Over these first few years as a new teacher, Susie experienced a variety of different grade levels and diverse settings. After about six years of teaching in this rural community, Susie and her husband decided to move and start a family together. For the next seven years, Susie was a stay-at-home mother with two children. She re-entered the teaching career as a GATE teacher and has continued to work at that same school for the past 19 years. After 17 years as the GATE teacher she recently decided to change to second grade. Even though she admitted it “was a very difficult decision to leave my loved position,” she realized that due to the budget cuts there was a chance she might be let go later on and at that moment there was a small window of opportunity to change into a full-time, single grade level position.

Even though Susie has moved around grade levels and subject areas many times, the main component she always includes while teaching is some form of “hands-on learning.” Throughout the interview she continued to stress the point that she believes students learn better if they are engaged with the lesson and given the opportunity to experience learning through hands-on activities. This plays well into the style of instruction Susie uses in her classroom. She strongly believes in pairing and group work activities that get the students talking to one another and working together. She tries to limit the amount of “teacher talk” in each day so that it provides more time for the students to collaborate together, work individually, and work with the teacher in smaller group or individually settings. Susie provides clear, concise instructions and tends to follow the “I do, we do, you do” pattern. In order to gain the students interest in these activities, Susie is “constantly trying to pick high interest topics for that grade level.” For example, she is currently working on a thematic unit focused around spiders. She creates reading lessons, writing projects, and science experiments that incorporate this topic while also staying on task with the standards that need to be met in each subject area.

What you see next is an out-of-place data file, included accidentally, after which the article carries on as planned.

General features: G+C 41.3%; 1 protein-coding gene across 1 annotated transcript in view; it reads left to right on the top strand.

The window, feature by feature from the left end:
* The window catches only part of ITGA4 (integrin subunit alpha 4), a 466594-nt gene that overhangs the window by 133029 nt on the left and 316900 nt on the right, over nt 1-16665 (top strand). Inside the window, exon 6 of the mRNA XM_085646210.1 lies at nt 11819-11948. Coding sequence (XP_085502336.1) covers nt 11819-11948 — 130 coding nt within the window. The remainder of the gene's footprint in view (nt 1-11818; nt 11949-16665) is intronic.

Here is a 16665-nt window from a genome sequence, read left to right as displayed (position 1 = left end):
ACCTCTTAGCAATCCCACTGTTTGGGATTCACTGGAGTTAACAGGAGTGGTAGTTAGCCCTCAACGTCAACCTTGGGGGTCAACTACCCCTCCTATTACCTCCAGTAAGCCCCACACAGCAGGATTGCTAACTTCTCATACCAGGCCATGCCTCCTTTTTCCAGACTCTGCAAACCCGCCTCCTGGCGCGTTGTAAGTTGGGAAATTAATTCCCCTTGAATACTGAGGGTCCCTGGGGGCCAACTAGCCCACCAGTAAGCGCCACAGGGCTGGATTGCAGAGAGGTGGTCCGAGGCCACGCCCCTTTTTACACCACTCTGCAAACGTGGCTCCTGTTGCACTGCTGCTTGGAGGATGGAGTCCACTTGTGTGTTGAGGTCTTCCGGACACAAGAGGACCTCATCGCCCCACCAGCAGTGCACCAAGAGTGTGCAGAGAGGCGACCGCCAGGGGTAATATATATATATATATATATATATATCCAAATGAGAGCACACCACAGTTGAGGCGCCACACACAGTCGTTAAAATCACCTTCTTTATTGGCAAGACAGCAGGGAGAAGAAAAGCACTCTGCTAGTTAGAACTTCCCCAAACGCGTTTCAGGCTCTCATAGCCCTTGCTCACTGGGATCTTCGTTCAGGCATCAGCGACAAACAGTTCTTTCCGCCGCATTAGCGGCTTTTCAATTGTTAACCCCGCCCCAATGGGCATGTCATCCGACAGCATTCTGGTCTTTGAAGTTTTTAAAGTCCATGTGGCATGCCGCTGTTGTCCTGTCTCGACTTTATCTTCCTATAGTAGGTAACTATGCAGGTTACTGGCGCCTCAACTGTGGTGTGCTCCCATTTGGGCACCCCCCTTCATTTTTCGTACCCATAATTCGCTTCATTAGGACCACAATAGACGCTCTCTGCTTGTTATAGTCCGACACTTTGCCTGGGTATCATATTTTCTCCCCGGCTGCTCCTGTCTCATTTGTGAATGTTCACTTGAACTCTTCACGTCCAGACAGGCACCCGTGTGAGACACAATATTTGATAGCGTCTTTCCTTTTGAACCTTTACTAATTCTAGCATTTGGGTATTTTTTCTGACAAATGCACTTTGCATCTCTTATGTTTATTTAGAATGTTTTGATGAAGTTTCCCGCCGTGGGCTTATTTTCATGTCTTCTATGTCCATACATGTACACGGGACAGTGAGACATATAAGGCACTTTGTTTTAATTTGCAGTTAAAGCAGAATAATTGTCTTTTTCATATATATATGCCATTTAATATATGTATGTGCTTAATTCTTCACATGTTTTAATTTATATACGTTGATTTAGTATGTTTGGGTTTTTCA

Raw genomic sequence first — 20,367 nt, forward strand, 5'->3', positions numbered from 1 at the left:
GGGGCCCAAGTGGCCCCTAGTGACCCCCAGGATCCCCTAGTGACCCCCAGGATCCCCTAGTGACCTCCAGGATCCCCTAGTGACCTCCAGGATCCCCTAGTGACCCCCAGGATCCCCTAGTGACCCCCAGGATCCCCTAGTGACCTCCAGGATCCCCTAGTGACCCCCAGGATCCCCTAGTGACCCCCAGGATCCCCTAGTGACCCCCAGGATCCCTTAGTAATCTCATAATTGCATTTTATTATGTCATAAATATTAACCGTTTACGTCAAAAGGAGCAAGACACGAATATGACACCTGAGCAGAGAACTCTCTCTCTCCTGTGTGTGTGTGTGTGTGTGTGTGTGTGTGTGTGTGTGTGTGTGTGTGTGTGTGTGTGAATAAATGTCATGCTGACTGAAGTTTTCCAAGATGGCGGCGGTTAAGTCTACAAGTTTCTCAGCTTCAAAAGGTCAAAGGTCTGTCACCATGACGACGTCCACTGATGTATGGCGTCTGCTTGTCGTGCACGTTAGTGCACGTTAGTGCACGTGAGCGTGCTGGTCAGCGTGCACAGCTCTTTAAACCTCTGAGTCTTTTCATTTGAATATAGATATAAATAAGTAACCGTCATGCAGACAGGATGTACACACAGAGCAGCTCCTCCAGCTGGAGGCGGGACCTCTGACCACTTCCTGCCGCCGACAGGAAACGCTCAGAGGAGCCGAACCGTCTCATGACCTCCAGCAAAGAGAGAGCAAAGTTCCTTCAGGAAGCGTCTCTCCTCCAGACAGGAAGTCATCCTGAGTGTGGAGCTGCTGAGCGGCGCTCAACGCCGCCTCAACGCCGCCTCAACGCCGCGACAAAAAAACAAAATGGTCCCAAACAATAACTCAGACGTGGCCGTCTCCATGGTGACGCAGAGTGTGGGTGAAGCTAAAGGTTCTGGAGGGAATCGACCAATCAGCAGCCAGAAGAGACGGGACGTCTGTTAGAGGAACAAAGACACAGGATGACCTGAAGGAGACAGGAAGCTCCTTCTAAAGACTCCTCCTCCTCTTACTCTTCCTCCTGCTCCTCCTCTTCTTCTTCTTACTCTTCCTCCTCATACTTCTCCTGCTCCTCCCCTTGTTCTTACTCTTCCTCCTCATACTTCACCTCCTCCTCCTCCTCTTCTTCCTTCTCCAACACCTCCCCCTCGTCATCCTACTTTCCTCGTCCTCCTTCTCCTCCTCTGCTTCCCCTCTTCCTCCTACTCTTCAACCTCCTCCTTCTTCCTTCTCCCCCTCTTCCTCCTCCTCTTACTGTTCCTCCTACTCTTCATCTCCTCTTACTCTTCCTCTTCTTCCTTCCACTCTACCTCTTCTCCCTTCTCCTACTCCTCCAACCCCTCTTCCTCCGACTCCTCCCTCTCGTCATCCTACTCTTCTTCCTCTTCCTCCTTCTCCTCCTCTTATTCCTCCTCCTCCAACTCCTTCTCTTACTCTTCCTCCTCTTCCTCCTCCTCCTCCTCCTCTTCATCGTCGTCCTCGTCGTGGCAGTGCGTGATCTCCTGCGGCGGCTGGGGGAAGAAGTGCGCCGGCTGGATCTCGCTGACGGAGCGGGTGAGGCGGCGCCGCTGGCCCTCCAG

In order to realize this form of hands-on learning, she sets up her classroom in a way that enables to students to be more independent and learn from personal experience and practice. Around the classroom she has many different areas for the students to learn how to do things without help from the teacher. The reading library, for example, is set up in a numerical way so the students can go over and choose which book to read depending on what Accelerated Reader level they are at. Along with that, there are two computers near the reading area for the students to take their AR test when they have finished their book. She also has all the art supplies (crayons, paints, scissors, etc) set up in the back cupboards and placed on shelves at their level of reach. Susie’s attention to these details might seem like minor elements to the setup of her room, but by taking a step back and asking the students to do more things on their own it provides them with the ability to become more independent and learn through doing.

Susie repeatedly stressed the importance of surrounding yourself with positive people and truly appreciating the successes of teaching. She has always loved working with children and has an innate connection with them and their families. Her relationship with the children is caring, warm, happy, and lively. She makes learning fun for them and you can tell they all adore her. The passion she brings to the classroom clearly spreads to her students and you can see their excitement for learning.

Susie further emphasized the point that teachers need to focus on the successes no matter how big or small they might be. She does not dwell on the things that go wrong; instead she highlights the elements that the students did correctly and alters her lessons accordingly.

The excitement of teaching has definitely not died down in Susie. She is continually finding new lesson ideas, bringing in fun facts to share with her students, incorporating animals she gets from the museum or her backyard, taking the students on a variety of field trips, and so much more. Just by talking with her I can see how strong her passion is for being an educator.

Through this interview I came to realize how similar we are. Her enthusiasms for teaching are aligned with some of my strongest passions for this career. She is also a very creative teacher who takes a standard lesson plan and creates her own twist on it to engage the students more. Many of her teaching qualities are ones that I can start seeing in myself and hope to incorporate into my own style of teaching. It was a very inspiration conversation with Susie and I hope to not only increase my passion and motivation for teaching, but also use my positive and enthusiastic attitude to improve the educational careers of my future students.